The Brit Gitmo? U.K. Admits to Holding Afghan Prisoners on British Base

A British Gitmo? Camp Bastion, a vast expanse of prefabricated buildings and razor wire, is the operating base for almost 30,000 British troops in Afghanistan. It is also a holding facility for Afghan prisoners

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Ben Birchall / PA Photos / AP

British military vehicles at Camp Bastion, Afghanistan, on March 30, 2013

Camp Bastion, a vast expanse of prefabricated buildings and razor wire so ugly that it defaces an ugly stretch of scrubby Helmand desert, is the operating base for almost 30,000 British troops in Afghanistan. It is also a holding facility for Afghan prisoners, “80, 90, in that order,” as Philip Hammond, the U.K.’s Secretary of State for Defence, confirmed in a May 29 interview with the BBC’s flagship morning news show, Today. Phil Shiner, the lead attorney at British law firm Public Interest Lawyers (PIL) that is acting for eight detainees, told Today that his clients have been held for over a year, without charge, “completely off the radar.” He added: “It is reminiscent of the public’s awakening that there was a Guantánamo Bay.”

A British Gitmo? “The assertion that this is a secret facility is patently ridiculous,” said Hammond, interviewed separately after Shiner; Parliament had been informed, although the Defence Secretary was “not so confident that the numbers have been given.” The scale of the detention center within Camp Bastion emerged amid court challenges this spring by PIL and another British law firm, Leigh Day, to the legal basis of the detention and to the U.K. authorities’ refusal to grant detainees access to lawyers. Hammond told the BBC that such access had been blocked because “these people are being held pending transfer to the Afghan national security system. Within that system they would have access to Afghan lawyers.” Britain “would like nothing more than to hand these people over to the Afghan authorities,” he said, and he had only halted handovers in the absence of “cast-iron guarantees” about the prisoners’ future treatment.

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In April 2012, Britain called a moratorium on sending detainees to Afghanistan’s National Directorate of Security after allegations emerged of torture in its detention centers. In November, Leigh Day successfully applied to the U.K. High Court to block a resumption of such transfers. That left Hammond and the British government damned if they did the transfers, damned if they didn’t. British troops are part of NATO’s multilateral International Security Assistance Force, whose rules of engagement restrict detentions to 96 hours in most cases and do not give rights of internment. “Our job is to make sure things aren’t done wrong,” says Richard Stein of Leigh Day. “We don’t see a lawful basis for transferring these detainees or for holding them.”

Hammond, in his BBC interview, rejected the third option — of releasing the prisoners “back to the battlefield,” potentially endangering British troops — a point sharpened by the national sense of outrage and grief over last week’s killing on a London street of soldier Lee Rigby. Within hours of the Today show broadcast the Ministry of Defence announced that it had “identified a safe route” for the Afghan prisoners to be funneled into Afghan custody and “once the policy and legal obligations have been met, direction will be given to restart transfers.” Leigh Day’s Stein says he and his colleagues “will look carefully at the new arrangements.”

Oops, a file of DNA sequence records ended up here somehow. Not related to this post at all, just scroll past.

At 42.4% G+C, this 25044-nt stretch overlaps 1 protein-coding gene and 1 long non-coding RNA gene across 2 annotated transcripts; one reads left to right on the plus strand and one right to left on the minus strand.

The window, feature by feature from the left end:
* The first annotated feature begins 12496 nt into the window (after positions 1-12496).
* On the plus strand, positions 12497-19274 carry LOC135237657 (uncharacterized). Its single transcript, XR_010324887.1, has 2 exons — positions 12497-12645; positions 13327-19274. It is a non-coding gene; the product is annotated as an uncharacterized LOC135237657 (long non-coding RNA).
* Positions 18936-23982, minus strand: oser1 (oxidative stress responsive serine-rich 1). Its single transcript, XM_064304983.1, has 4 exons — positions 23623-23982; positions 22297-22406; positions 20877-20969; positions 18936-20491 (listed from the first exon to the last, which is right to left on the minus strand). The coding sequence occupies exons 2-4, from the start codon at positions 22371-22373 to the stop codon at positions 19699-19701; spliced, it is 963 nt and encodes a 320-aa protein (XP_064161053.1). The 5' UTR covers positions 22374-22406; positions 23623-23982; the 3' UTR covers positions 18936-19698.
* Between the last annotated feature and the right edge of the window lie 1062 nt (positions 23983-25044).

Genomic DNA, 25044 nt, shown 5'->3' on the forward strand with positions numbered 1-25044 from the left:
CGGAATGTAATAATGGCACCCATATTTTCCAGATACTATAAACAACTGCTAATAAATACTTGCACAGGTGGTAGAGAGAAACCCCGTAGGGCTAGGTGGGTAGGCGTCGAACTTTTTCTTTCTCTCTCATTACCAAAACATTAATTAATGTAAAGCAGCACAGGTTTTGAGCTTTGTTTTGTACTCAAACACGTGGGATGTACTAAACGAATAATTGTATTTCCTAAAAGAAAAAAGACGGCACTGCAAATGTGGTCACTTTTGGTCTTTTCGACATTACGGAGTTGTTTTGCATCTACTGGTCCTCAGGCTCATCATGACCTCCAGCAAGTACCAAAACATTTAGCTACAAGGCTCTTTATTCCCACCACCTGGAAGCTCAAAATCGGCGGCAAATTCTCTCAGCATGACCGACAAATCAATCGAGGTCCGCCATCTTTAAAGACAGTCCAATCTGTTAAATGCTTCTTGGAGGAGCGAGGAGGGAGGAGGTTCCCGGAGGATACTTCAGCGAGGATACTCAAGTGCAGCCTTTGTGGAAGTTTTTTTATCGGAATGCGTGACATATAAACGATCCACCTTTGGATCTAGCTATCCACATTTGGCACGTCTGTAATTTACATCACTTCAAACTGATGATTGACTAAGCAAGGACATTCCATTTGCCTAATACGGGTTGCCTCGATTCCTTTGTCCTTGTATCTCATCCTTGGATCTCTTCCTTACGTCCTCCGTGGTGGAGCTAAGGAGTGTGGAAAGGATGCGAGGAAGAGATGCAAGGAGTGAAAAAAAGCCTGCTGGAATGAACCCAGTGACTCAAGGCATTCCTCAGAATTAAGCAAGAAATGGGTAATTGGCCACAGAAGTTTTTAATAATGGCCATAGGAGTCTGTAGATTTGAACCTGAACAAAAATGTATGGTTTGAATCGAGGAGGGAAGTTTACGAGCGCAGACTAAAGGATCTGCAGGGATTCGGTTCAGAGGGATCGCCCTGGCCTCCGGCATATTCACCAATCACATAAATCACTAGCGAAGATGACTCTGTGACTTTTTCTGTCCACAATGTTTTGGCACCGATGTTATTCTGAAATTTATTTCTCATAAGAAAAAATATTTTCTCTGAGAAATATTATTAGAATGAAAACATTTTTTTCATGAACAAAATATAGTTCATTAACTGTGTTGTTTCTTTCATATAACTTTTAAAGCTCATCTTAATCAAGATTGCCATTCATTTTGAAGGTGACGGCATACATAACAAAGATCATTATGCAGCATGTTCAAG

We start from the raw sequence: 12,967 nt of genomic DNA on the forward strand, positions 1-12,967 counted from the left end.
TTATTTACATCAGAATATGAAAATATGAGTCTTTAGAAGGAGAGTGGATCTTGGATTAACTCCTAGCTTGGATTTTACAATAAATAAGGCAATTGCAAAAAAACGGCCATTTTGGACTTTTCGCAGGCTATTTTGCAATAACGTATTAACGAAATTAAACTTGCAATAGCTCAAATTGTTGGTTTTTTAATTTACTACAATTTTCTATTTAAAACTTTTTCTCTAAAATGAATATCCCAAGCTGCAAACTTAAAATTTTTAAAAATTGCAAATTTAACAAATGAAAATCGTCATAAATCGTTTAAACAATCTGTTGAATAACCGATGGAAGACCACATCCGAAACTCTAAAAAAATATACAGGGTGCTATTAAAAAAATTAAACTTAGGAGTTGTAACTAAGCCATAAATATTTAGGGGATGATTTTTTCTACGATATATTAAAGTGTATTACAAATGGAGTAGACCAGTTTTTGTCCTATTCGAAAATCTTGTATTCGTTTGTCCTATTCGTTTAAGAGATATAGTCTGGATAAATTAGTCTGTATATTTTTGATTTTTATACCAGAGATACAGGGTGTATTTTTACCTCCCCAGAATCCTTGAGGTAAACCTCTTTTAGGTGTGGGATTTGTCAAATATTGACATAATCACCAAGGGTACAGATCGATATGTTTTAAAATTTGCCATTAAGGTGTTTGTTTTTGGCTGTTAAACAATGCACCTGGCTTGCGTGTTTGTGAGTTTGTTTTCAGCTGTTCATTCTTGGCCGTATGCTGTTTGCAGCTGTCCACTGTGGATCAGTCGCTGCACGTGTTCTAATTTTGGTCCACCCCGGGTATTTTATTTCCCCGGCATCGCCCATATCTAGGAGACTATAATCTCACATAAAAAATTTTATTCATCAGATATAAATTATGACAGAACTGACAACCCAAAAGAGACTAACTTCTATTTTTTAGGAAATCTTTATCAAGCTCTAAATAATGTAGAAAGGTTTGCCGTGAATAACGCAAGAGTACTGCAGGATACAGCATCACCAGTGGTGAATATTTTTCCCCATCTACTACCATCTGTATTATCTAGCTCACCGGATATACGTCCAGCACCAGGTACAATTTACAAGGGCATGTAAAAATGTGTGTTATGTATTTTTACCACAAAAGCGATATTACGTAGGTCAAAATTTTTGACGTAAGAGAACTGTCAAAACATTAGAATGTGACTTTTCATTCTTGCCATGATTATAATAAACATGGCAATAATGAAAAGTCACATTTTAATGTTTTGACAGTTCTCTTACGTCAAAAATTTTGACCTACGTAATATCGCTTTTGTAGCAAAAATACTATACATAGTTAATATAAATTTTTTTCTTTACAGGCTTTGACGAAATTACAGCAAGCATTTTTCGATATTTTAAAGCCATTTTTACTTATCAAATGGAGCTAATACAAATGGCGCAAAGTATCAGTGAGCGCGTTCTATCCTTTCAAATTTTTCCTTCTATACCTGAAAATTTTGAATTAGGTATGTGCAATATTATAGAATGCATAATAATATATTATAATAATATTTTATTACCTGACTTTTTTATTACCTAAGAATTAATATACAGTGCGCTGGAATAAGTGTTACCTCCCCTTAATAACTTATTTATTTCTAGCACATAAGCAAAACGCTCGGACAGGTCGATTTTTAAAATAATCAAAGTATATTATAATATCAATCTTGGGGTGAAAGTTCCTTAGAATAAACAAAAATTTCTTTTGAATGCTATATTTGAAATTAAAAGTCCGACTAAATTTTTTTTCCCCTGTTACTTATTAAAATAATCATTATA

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However fast the U.K. moves to clear the logjam of detainees at Camp Bastion, the revelations have left fresh dings in Britain’s battered self-image as a nation that triumphs by doing things by the book. In the postcolonial era, British diplomats have tended to represent their country as a role model for the observance of international law and human rights. Of course there were questions over Britain’s record in some conflicts, most notably in Northern Ireland, but British forces embarked for Afghanistan and Iraq convinced that their accrued experience there and in the Falklands, Bosnia and Sierra Leone equipped them not only to operate effectively in those environments but to advise the U.S. on how to do so too. But more than a decade of messy interventionism has continually challenged British assumptions. In 2008, the Iraqi army turned to the U.S. for support after the British, who had strolled unhelmeted into Basra, lost control to Shi‘ite militias. The same year, the British authorities, who had denied all involvement in extraordinary rendition of terrorist suspects, admitted that CIA flights had refueled in a British overseas territory. Each successive year has chipped away at the idea of Britain’s irreproachable gray eminence. In March, the U.S. handed the Parwan Detention Facility to Afghan control, leaving the U.K. as the only foreign power still to hold Afghan prisoners on Afghan soil.

The detention facility at Camp Bastion is no Gitmo. There’s no suggestion the British authorities planned to maintain a prison there or to operate it outside British laws. But like Bastion itself, the detention facility Britain has erected within its walls has become a blot on the landscape.

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